This proposal adds init accessors to opt computed properties on types into definite initialization that subsumes initialization of a set of zero or more specified stored properties, which allows assigning to computed properties in the body of a type’s initializer[…]


Bike 1.12

Jesse Grosjean:

Bike Outliner adds inline navigation buttons so you can zoom through your outline with just your mouse. It also adds a navigation bar with back and forward history and breadcrumbs.


New inline navigation buttons are added after rows with children. Use them to zoom through your outline with just your mouse. They are a nice visual indicator of where you are and where you can go.

I don’t think I’ve seen an outliner that does focus/hoist this way before.


Find Any File 2.4

Thomas Tempelmann (tweet):

Scripted Rules allow for custom file matching with Lua or JavaScript code.


Rule File Content now looks inside zip files, including .docx (Word) and .xlsx (Excel) files.


The popup menu with the search locations includes a Recent Locations menu that lists folders you had previously chosen for a search.

If you hold down the command key when double clicking on items in the results, they’re not opened but revealed in Finder instead.

Searching for files by name in Finder hasn’t worked very well since Mac OS X Tiger, if not earlier. I mostly use EagleFiler for this, but for files that it isn’t managing I recently started using Find Any File instead of the find command, in many cases. It reminds me of Mac OS 8—pre-Sherlock—in a good way.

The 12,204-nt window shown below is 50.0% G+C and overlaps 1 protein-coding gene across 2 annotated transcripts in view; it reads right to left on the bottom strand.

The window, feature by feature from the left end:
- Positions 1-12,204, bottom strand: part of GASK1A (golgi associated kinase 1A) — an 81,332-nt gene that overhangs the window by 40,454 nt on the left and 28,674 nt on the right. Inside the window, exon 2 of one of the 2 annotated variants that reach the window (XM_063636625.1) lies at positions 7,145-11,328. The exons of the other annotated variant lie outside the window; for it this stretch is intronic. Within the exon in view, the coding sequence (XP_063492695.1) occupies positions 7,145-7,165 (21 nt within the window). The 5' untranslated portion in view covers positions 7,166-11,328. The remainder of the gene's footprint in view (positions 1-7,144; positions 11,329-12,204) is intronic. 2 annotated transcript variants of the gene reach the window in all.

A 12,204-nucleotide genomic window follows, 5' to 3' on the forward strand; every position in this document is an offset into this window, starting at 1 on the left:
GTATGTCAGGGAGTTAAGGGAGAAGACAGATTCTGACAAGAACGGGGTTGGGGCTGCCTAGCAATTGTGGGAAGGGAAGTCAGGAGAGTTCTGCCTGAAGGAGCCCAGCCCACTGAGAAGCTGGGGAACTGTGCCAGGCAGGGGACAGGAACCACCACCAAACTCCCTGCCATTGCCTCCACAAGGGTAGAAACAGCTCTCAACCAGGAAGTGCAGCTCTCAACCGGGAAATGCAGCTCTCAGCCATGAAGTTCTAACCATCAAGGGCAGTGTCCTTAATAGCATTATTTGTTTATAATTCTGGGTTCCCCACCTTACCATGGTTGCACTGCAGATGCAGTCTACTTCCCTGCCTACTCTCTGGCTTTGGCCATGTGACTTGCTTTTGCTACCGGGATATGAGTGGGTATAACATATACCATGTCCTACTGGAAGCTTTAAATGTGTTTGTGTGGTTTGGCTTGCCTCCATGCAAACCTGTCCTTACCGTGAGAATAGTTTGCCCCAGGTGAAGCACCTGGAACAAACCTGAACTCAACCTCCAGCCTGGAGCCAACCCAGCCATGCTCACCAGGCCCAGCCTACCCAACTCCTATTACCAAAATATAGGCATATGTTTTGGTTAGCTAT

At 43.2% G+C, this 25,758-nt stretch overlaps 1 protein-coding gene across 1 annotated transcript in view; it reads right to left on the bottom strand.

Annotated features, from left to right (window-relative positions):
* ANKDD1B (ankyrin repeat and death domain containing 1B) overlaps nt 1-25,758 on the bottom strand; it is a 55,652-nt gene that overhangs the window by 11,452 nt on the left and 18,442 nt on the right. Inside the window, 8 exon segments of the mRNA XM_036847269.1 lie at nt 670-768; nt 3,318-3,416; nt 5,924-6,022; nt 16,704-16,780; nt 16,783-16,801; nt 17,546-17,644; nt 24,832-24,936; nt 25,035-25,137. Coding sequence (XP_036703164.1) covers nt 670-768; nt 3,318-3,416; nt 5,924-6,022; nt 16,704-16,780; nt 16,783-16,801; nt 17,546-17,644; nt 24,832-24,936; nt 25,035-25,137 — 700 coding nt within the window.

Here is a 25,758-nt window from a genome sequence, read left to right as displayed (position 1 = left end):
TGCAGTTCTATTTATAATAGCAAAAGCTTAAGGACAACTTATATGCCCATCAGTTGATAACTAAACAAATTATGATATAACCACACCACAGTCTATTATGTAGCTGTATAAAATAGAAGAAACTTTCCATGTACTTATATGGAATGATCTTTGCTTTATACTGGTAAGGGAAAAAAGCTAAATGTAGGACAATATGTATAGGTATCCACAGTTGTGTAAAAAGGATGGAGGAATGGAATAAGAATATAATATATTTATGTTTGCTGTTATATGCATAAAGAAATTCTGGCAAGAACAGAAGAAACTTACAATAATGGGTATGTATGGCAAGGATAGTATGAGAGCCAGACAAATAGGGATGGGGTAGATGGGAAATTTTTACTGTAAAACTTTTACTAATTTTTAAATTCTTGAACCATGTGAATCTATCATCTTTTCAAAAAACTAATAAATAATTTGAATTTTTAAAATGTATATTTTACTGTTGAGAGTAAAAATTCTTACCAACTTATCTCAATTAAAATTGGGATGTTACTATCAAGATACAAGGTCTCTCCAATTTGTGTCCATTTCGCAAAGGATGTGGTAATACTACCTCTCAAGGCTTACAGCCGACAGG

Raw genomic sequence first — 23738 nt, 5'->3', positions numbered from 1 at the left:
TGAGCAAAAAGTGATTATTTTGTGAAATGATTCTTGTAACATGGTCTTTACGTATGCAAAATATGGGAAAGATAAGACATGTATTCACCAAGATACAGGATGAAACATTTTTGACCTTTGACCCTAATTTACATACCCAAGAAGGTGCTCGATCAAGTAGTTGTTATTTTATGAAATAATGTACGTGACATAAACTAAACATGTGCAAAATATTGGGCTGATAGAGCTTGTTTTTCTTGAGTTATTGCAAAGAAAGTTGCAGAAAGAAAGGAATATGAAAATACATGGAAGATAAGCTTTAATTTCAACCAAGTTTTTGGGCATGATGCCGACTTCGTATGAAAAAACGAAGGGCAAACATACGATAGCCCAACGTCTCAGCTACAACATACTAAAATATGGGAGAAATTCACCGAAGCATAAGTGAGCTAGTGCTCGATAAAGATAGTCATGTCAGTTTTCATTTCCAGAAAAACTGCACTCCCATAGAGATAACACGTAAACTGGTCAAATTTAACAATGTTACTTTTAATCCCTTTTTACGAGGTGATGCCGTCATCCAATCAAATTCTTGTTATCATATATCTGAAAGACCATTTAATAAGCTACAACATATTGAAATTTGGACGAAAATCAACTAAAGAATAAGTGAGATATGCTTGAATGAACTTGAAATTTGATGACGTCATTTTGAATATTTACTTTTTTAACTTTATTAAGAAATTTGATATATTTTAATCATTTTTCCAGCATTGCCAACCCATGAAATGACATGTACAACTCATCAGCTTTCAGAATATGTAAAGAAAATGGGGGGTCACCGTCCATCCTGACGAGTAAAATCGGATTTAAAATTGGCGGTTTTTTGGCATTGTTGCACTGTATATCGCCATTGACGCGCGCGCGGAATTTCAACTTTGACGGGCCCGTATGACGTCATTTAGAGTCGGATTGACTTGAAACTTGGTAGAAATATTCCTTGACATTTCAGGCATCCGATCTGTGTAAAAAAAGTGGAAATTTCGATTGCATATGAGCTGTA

Find Any File Scripts:

This makes it possible to create very specific and complex search rules.


Later versions of FAF may add more scripting features, such as for displaying custom columns and more information about listed files and folders, and offering more commands in the contextual menu for found items.


Basically, you have to implement a function named match that takes one argument, and returns either true or false (returning nothing is fine, too, and is the same as returning false). The one argument is an object providing access to many properties of the to-be-checked item (i.e. either a file or a folder).

I like where this is going. Unfortunately, enabling the JavaScript debugger for testing doesn’t work with notarization, so you need to downoad a separate version of the app if you want to do that.

Update (2023-06-29): Pierre Igot:

Absolutely delighted to find that, in macOS Ventura, doing a file search in a specific folder in the Finder is working as well as ever.

I mean, who ever searches for files in a specific folder using key words that appear in their file names? In 2023?